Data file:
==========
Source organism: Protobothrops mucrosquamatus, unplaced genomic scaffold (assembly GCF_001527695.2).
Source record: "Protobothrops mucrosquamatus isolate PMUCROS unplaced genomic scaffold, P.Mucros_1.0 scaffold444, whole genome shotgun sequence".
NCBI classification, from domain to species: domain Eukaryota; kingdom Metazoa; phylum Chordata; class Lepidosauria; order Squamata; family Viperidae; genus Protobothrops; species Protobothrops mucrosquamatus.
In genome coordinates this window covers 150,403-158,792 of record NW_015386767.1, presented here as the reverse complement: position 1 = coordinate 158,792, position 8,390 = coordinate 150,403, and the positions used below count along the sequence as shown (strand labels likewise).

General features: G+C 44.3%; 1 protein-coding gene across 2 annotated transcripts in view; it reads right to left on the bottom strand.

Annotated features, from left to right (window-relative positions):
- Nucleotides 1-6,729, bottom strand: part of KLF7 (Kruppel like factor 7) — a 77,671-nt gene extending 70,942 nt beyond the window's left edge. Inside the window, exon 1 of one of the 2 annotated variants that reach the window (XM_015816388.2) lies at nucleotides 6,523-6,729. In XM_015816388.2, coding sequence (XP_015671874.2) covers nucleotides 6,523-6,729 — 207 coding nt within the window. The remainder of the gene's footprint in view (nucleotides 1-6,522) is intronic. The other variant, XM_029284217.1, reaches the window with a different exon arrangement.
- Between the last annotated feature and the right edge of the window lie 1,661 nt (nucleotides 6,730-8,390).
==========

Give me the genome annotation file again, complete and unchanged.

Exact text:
Source organism: Protobothrops mucrosquamatus, unplaced genomic scaffold (assembly GCF_001527695.2).
Source record: "Protobothrops mucrosquamatus isolate PMUCROS unplaced genomic scaffold, P.Mucros_1.0 scaffold444, whole genome shotgun sequence".
NCBI classification, from domain to species: domain Eukaryota; kingdom Metazoa; phylum Chordata; class Lepidosauria; order Squamata; family Viperidae; genus Protobothrops; species Protobothrops mucrosquamatus.
In genome coordinates this window covers 150,403-158,792 of record NW_015386767.1, presented here as the reverse complement: position 1 = coordinate 158,792, position 8,390 = coordinate 150,403, and the positions used below count along the sequence as shown (strand labels likewise).

General features: G+C 44.3%; 1 protein-coding gene across 2 annotated transcripts in view; it reads right to left on the bottom strand.

Annotated features, from left to right (window-relative positions):
- Nucleotides 1-6,729, bottom strand: part of KLF7 (Kruppel like factor 7) — a 77,671-nt gene extending 70,942 nt beyond the window's left edge. Inside the window, exon 1 of one of the 2 annotated variants that reach the window (XM_015816388.2) lies at nucleotides 6,523-6,729. In XM_015816388.2, coding sequence (XP_015671874.2) covers nucleotides 6,523-6,729 — 207 coding nt within the window. The remainder of the gene's footprint in view (nucleotides 1-6,522) is intronic. The other variant, XM_029284217.1, reaches the window with a different exon arrangement.
- Between the last annotated feature and the right edge of the window lie 1,661 nt (nucleotides 6,730-8,390).